Originally Posted by peaceful_mama
follow up. They can't solve a problem they don't know about. and a screeching child needs to be moved somewhere else to screech. Classrooms are places to listen, work, and learn. I would be livid if this were allowed at my son's school. I AM NOT speaking against mainstreaming. I AM saying that any kid disrupting like that needs to be removed AND return when they can stop. It's not fair to the rest of the class if a child is allowed to create that much disruption to their learning. And it's not fair to the screecher if nobody takes a stand to teach the kid that this is not acceptable. No matter what special need he may/not have, nobody is doing the kid a favor by allowing this. It can be as simple as a minute out, but they have to address it. And, not to be harsh but, if this really goes on all day, maybe it is a case of a child who is not in the best setting for him, and you'd probably be doing that kid a favor by prompting the teachers to do something. i agree though the best way to approach is to address it in terms of how it's affecting your son.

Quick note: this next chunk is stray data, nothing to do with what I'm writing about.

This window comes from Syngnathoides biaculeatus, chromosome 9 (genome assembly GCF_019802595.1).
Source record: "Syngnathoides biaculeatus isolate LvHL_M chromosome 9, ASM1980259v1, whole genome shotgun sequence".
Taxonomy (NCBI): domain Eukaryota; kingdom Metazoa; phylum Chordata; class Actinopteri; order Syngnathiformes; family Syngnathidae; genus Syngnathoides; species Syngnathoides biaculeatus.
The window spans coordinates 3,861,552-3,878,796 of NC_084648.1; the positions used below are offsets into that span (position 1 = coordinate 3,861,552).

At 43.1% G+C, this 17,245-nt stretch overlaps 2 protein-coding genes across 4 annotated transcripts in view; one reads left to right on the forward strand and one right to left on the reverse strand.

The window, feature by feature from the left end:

To the people who said children don't want their parents to talk to their teachers about problems, VERY true in my case. My sister and I told our mom about some serious issues going on in school that we saw (one was alcohol use in the classroom and the other was a pedophilia issue-- not done to us) and my mom did NOT report it. It wasn't happening "to" us but we were 1st hand witnesses. As a parent now, I still can't believe she didn't report it-- she didn't because "we" told her not to!
But yes, I agree with pm. If my child were screeching all day in the classroom, frankly, I'd want my child out of the there and in with someone who had more than 1 or 2 special ed classes. I would want an EXPERT for my child! It's hard to know what the teacher is doing about it, however, how often it actually goes on, etc. If I brought it up to the teacher, it would be in a very open-ended, non-confrontational way . . .would not want to be accusatory or anything because I would not have all the info. I'd just bring up the fact that my child was complaining, and wait for a response. This way, the teacher knows the concern, but the teacher may be limited in what he/she can do, unfortunately.
To the OP-- I feel for your son. I am very sensitive to noise as well! In school I did a science project about people completing work while listening to classical music, rock music, and silence. Everyone-- even people who said they worked better with music-- always scored higher with silence. Granted, I was only in 5th grade, so I cannot guarantee the accuracy of these results!